November 29, 2016 - Twitter has become an important resource for people seeking information about plastic surgery. But only a small percentage of plastic surgery "tweets" consist of evidence-based information posted by credentialed plastic surgeons, according to a report in the December issue of Plastic and Reconstructive Surgery®, the official medical journal of the American Society of Plastic Surgeons (ASPS). "Twitter provides a great opportunity to engage with and educate patients and the public about plastic surgery," comments Dr. Olivier Alexandre Branford of The Royal Marsden Hospital, London, lead author of the new article. "But all too often, the conversation is dominated by celebrity gossip and marketing by practitioners who aren't Board-certified plastic surgeons." The researchers analyzed the sources and types of information about plastic surgery available on Twitter--one of the world's most popular social media platforms. Of nearly 2,900 tweets including the words "plastic surgery," about 70 percent were posted by members of the public. Just six percent of plastic surgery tweets were actually made by plastic surgeons. A large majority of the Twitter posts were about either celebrity plastic surgery (50 percent) or aesthetic surgery (44 percent). Few provided information about the basic science of plastic surgery, patient safety issues, or topics related to reconstructive surgery. More than 60 percent of tweets by plastic surgeons also mentioned aesthetic surgery, while 7.5 percent mentioned celebrity plastic surgery. Posts by plastic surgeons were more likely to mention basic science: 14 percent. Several tweets by plastic surgeons mentioned scientific articles, although only a few included a link to the journal where the article was published. About five percent of tweets included the #PlasticSurgery hashtag. A hashtag is a label using the pound or hash sign (#) that lets social media users search for messages on a specific topic. Nearly half of tweets tagged #Plastic Surgery were posted by plastic surgeons. A disappointingly high percentage of these posts (37 percent) were self-promotional, however. "Social media sites are a potentially powerful vehicle of integrating and enhancing education, leading to a useful role in e-learning within plastic surgery," Dr. Branford and coauthors write. They believe that Twitter "may be the best-suited platform to fulfill the role of public education and engagement." In a series of Twitter surveys, Dr. Branford found that the public wanted plastic surgeons to post about education, patient safety, and new research -- not celebrities and self-promotion. The ASPS and its publications play a leading role in building an authoritative plastic surgery presence on Twitter, with accounts including @DrRodRohrich, @PRSjournal, @ASPS_News, and @ASPSMembers. The article includes links to several recent ASPS videos designed to help plastic surgeons build their social media presence. "Board-certified plastic surgeons have a great opportunity to promote evidence-based plastic surgery practice via the hashtag #PlasticSurgery in the interests of supporting patients and the profession," the authors conclude. "As the only real plastic surgeons, we need to reclaim plastic surgery from the tabloid press, celebrity gossip and cosmetic quackery, in the interests of public safety and quality outcomes." Dr. Branford encourages all qualified plastic surgeons to join the effort to claim the #Plastic Surgery hashtag on behalf of patients. He comments: "As a result of our work, the hashtag now has 2.4 billion views per year and is now consistently the most trending healthcare hashtag in the world, just after one year of promoting it." Plastic and Reconstructive Surgery® is published by Wolters Kluwer. For more than 70 years, Plastic and Reconstructive Surgery® has been the one consistently excellent reference for every specialist who uses plastic surgery techniques or works in conjunction with a plastic surgeon. The official journal of the American Society of Plastic Surgeons, Plastic and Reconstructive Surgery® brings subscribers up-to-the-minute reports on the latest techniques and follow-up for all areas of plastic and reconstructive surgery, including breast reconstruction, experimental studies, maxillofacial reconstruction, hand and microsurgery, burn repair, and cosmetic surgery, as well as news on medico-legal issues The American Society of Plastic Surgeons is the largest organization of board-certified plastic surgeons in the world. Representing more than 7,000 physician members, the Society is recognized as a leading authority and information source on cosmetic and reconstructive plastic surgery. ASPS comprises more than 94 percent of all board-certified plastic surgeons in the United States. Founded in 1931, the Society represents physicians certified by The American Board of Plastic Surgery or The Royal College of Physicians and Surgeons of Canada. Wolters Kluwer is a global leader in professional information services. Professionals in the areas of legal, business, tax, accounting, finance, audit, risk, compliance and healthcare rely on Wolters Kluwer's market leading information-enabled tools and software solutions to manage their business efficiently, deliver results to their clients, and succeed in an ever more dynamic world. Wolters Kluwer reported 2015 annual revenues of €4.2 billion. The group serves customers in over 180 countries, and employs over 19,000 people worldwide. The company is headquartered in Alphen aan den Rijn, the Netherlands. Wolters Kluwer shares are listed on Euronext Amsterdam (WKL) and are included in the AEX and Euronext 100 indices. Wolters Kluwer has a sponsored Level 1 American Depositary Receipt program. The ADRs are traded on the over-the-counter market in the U.S. (WTKWY). Wolters Kluwer Health is a leading global provider of information and point of care solutions for the healthcare industry. For more information about our products and organization, visit http://www. , follow @WKHealth or @Wolters_Kluwer on Twitter, like us on Facebook, follow us on LinkedIn, or follow WoltersKluwerComms on YouTube.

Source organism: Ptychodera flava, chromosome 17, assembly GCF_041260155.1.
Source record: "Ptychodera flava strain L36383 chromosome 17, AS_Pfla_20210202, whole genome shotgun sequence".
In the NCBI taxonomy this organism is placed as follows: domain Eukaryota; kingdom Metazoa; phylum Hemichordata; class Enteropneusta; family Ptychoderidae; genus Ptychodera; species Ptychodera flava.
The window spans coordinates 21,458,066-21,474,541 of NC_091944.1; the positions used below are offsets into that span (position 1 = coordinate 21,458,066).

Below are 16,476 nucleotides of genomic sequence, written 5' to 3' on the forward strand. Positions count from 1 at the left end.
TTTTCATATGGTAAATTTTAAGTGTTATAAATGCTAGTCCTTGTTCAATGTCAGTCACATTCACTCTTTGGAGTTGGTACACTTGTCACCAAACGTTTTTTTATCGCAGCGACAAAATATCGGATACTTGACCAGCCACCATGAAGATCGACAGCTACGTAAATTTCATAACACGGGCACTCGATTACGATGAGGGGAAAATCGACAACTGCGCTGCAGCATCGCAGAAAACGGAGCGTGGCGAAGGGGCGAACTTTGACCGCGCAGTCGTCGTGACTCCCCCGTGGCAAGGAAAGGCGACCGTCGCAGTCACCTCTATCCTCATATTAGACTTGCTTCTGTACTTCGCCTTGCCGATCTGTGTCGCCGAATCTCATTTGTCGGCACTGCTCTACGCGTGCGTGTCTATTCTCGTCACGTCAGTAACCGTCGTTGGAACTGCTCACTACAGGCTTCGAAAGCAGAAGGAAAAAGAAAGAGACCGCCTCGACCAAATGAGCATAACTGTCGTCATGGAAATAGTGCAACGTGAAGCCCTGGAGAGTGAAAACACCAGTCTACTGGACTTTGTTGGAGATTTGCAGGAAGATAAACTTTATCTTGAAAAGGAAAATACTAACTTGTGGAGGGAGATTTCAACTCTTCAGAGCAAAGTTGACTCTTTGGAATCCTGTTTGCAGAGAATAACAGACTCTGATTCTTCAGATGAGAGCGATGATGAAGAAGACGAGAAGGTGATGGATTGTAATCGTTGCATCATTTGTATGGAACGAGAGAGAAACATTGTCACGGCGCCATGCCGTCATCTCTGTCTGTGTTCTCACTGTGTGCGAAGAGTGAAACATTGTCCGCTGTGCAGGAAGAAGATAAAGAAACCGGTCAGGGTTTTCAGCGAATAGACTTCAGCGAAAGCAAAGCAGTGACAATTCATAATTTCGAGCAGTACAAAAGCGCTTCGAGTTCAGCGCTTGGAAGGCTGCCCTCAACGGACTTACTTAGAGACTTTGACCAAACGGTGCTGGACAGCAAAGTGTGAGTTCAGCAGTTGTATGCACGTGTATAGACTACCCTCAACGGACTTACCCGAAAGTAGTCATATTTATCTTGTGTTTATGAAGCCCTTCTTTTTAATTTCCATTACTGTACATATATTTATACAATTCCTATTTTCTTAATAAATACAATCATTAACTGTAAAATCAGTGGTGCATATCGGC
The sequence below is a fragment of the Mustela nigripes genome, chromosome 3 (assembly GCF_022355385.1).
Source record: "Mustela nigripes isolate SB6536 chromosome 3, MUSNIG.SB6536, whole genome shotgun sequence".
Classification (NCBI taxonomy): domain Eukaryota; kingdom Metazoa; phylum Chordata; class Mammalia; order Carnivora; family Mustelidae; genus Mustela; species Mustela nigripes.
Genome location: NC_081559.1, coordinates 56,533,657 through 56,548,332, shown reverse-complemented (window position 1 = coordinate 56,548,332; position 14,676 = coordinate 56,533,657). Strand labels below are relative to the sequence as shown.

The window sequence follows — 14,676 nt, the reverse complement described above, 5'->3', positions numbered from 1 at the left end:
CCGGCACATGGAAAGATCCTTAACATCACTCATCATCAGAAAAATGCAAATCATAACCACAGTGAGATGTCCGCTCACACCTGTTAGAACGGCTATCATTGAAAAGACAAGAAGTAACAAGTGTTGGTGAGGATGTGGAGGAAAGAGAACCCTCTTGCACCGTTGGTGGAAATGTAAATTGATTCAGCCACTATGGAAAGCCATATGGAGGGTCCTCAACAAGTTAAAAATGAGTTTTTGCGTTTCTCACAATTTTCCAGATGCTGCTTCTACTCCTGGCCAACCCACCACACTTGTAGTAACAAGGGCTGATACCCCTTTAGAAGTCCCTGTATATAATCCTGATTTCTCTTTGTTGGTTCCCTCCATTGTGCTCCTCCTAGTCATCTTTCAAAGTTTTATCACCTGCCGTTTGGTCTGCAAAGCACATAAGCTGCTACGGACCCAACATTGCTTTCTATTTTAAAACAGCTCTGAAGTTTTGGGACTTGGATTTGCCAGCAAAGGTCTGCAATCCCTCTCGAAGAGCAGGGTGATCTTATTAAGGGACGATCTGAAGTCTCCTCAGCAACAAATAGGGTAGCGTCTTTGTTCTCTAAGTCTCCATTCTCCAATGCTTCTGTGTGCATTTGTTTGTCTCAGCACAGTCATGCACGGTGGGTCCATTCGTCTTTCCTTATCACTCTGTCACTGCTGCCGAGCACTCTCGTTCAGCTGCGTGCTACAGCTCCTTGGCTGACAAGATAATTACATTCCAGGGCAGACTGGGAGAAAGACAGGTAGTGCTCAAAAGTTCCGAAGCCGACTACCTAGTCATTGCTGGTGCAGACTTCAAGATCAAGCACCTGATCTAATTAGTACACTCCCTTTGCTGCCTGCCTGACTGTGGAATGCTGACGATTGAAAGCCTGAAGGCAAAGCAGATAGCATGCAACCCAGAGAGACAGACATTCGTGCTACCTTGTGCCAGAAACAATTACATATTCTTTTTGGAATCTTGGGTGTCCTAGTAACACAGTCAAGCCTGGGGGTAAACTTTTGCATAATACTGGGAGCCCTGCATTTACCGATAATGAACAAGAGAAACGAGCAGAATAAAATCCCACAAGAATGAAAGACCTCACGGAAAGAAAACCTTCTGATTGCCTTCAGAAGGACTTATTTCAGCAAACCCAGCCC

News Article | November 28, 2016